It comes as the federal government is working with provinces on a vaccine passport document that fully vaccinated Canadians could use when travelling internationally.

Quebecers, where a mandatory vaccine passport is currently being developed, were the strongest supporters of an identification document with 81 per cent in favour. B.C. and Ontario were next with 80 per cent and 76 per cent respectively.

The poll from Maru Public Opinion also found that the majority of Canadians would want to see health care workers either fully vaccinated or fired from their jobs, including paramedics and nurses.

For other front line jobs like police officers and teachers, 64 per cent of those surveyed also felt those workers should be fully vaccinated or lose their jobs.

The Ontario Medical Association and Registered Nurses Association of Ontario have both called for mandatory vaccines for health care workers. Ontario long-term care homes have also called for workers to be vaccinated.

The Ford government has staunchly opposed mandatory vaccines and/or a vaccine certification system.

B.C. announced Thursday they would require long-term care home workers to be fully vaccinated.

The survey of 1,504 randomly selected Canadian adults who are Maru Voice Canada online was conducted from August 9 to 10 with a margin of error of +/- 2.5 per cent, 19 times out of 20.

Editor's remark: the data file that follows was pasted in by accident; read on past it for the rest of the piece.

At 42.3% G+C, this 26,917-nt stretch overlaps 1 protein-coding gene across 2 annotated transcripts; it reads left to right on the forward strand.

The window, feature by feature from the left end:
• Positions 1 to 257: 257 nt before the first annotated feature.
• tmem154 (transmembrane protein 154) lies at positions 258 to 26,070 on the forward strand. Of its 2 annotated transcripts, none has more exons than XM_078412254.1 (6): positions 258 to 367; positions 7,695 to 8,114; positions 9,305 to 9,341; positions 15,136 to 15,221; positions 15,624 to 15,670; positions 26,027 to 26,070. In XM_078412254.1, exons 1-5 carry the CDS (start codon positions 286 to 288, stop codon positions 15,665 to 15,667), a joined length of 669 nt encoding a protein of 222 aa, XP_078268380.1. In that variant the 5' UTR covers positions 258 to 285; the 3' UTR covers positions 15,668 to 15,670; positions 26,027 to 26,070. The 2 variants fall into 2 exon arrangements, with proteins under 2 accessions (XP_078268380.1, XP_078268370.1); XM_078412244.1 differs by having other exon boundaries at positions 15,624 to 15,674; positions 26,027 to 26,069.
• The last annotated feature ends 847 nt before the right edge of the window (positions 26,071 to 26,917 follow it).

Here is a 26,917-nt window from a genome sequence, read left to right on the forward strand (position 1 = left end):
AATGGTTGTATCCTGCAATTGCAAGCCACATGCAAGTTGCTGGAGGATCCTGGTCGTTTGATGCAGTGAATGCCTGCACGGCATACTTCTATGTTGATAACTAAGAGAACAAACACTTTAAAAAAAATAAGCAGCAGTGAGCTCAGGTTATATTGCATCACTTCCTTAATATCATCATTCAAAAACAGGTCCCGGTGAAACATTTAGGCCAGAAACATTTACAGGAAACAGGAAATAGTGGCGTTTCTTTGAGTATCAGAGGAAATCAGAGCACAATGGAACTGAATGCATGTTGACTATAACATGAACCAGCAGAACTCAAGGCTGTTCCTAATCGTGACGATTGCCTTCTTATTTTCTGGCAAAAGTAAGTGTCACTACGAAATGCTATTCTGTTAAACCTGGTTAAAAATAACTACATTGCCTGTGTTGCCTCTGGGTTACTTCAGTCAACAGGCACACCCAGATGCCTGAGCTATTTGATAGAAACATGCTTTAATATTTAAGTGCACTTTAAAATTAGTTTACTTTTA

Kansas City Southern to delay vote on CN deal if regulator doesn’t decide on trust by Aug. 17

THE CANADIAN PRESS | posted Friday, Aug 13th, 2021

CALGARY — Kansas City Southern says it will delay a shareholder vote on its deal to be bought by Canadian National Railway Co. that is set for Aug. 19 if a U.S. regulator does not release its decision on a key voting trust by Aug. 17.

The trust would allow KCS to remain independent while a full review of the transaction is conducted, but allow shareholders to be paid without having to wait for a final decision on the deal.

The U.S. Surface Transportation Board has said it will make a decision on whether to allow CN to use the trust by the end of August.

The KCS board also reaffirmed its support for the CN offer despite a sweetened bid by Canadian Pacific Railway Ltd. earlier this week.